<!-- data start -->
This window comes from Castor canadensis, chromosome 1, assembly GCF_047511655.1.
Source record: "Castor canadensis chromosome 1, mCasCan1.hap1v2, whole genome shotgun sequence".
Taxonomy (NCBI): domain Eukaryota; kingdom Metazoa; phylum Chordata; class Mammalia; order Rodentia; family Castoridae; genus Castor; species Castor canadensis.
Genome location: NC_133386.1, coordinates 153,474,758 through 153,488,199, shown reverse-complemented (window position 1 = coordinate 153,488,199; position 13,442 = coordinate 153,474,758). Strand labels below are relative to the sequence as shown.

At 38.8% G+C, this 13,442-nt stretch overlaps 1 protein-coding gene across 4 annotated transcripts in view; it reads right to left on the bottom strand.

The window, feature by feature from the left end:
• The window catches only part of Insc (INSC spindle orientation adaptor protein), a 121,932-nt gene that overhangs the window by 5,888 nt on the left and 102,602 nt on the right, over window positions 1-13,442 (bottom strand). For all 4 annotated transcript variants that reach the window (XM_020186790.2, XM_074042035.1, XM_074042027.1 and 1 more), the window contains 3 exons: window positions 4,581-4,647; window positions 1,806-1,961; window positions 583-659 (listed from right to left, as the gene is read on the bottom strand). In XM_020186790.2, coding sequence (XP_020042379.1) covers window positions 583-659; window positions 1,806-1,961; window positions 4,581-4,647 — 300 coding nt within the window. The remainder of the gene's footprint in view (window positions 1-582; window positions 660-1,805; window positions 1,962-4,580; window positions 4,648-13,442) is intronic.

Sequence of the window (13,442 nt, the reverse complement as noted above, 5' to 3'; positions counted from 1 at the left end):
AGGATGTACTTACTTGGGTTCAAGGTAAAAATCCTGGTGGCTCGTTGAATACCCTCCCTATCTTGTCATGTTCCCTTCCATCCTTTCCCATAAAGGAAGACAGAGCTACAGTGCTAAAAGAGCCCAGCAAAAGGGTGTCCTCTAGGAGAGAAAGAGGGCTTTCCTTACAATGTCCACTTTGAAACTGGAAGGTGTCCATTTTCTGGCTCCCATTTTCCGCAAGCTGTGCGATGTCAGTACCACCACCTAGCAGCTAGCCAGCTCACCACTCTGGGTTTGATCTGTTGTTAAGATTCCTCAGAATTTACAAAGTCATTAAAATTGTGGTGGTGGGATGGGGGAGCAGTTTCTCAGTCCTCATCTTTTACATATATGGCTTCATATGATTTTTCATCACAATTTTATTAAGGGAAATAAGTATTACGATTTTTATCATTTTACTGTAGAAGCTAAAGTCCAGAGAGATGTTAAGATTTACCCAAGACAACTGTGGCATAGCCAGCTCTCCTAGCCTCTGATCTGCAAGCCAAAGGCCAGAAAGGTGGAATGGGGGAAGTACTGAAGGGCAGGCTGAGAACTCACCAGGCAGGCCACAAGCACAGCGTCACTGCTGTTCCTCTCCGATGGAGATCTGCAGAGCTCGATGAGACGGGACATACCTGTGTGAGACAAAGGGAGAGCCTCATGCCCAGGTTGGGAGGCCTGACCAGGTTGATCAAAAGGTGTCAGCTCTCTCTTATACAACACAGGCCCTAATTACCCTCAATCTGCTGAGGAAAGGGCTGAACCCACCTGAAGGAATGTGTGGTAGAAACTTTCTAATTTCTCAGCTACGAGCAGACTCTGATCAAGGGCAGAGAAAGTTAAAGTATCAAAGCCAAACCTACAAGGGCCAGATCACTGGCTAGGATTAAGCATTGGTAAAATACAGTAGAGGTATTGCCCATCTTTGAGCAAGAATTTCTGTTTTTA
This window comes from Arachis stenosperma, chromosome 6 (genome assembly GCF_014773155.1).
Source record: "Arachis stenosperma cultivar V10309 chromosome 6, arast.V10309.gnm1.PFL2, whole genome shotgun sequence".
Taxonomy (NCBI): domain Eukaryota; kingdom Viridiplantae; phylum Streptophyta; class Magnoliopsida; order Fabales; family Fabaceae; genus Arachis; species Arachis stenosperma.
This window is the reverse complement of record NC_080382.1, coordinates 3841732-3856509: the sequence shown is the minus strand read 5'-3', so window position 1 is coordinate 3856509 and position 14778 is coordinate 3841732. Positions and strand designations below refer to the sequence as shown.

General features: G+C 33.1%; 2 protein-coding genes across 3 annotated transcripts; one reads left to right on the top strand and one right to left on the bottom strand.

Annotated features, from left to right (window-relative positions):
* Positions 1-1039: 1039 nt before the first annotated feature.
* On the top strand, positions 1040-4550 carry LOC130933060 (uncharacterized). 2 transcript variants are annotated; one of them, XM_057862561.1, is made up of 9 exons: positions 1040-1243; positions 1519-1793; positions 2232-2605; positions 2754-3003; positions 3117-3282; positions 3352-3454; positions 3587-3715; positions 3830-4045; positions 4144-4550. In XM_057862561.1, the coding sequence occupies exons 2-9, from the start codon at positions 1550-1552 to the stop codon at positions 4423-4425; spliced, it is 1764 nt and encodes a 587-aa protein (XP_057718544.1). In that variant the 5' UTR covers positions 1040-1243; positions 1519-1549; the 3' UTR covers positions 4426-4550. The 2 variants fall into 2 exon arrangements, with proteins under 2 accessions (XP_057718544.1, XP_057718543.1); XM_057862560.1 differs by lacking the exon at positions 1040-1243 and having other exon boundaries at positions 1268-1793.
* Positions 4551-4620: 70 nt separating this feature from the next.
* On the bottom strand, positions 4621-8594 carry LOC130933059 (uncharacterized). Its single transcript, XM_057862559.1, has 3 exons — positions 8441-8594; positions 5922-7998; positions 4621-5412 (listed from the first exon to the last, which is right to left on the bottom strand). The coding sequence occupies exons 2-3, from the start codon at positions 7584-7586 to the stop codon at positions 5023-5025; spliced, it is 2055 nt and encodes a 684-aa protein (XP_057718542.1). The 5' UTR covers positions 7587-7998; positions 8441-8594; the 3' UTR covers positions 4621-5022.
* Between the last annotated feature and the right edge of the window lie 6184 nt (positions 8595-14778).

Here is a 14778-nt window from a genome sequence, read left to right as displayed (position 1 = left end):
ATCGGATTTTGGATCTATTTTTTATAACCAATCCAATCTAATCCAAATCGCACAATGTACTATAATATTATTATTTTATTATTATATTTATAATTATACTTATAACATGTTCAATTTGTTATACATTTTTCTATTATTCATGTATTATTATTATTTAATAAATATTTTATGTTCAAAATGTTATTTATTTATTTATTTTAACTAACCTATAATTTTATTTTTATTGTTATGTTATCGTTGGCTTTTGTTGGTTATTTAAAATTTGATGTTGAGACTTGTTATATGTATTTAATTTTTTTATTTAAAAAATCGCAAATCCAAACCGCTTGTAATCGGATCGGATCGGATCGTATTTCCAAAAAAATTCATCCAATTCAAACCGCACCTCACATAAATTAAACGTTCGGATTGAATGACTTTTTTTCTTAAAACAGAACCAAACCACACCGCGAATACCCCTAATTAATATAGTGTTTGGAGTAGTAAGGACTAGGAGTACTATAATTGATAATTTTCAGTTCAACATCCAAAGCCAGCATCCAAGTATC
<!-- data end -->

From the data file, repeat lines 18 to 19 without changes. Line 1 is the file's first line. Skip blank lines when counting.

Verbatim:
* Positions 4551-4620: 70 nt separating this feature from the next.
* On the bottom strand, positions 4621-8594 carry LOC130933059 (uncharacterized). Its single transcript, XM_057862559.1, has 3 exons — positions 8441-8594; positions 5922-7998; positions 4621-5412 (listed from the first exon to the last, which is right to left on the bottom strand). The coding sequence occupies exons 2-3, from the start codon at positions 7584-7586 to the stop codon at positions 5023-5025; spliced, it is 2055 nt and encodes a 684-aa protein (XP_057718542.1). The 5' UTR covers positions 7587-7998; positions 8441-8594; the 3' UTR covers positions 4621-5022.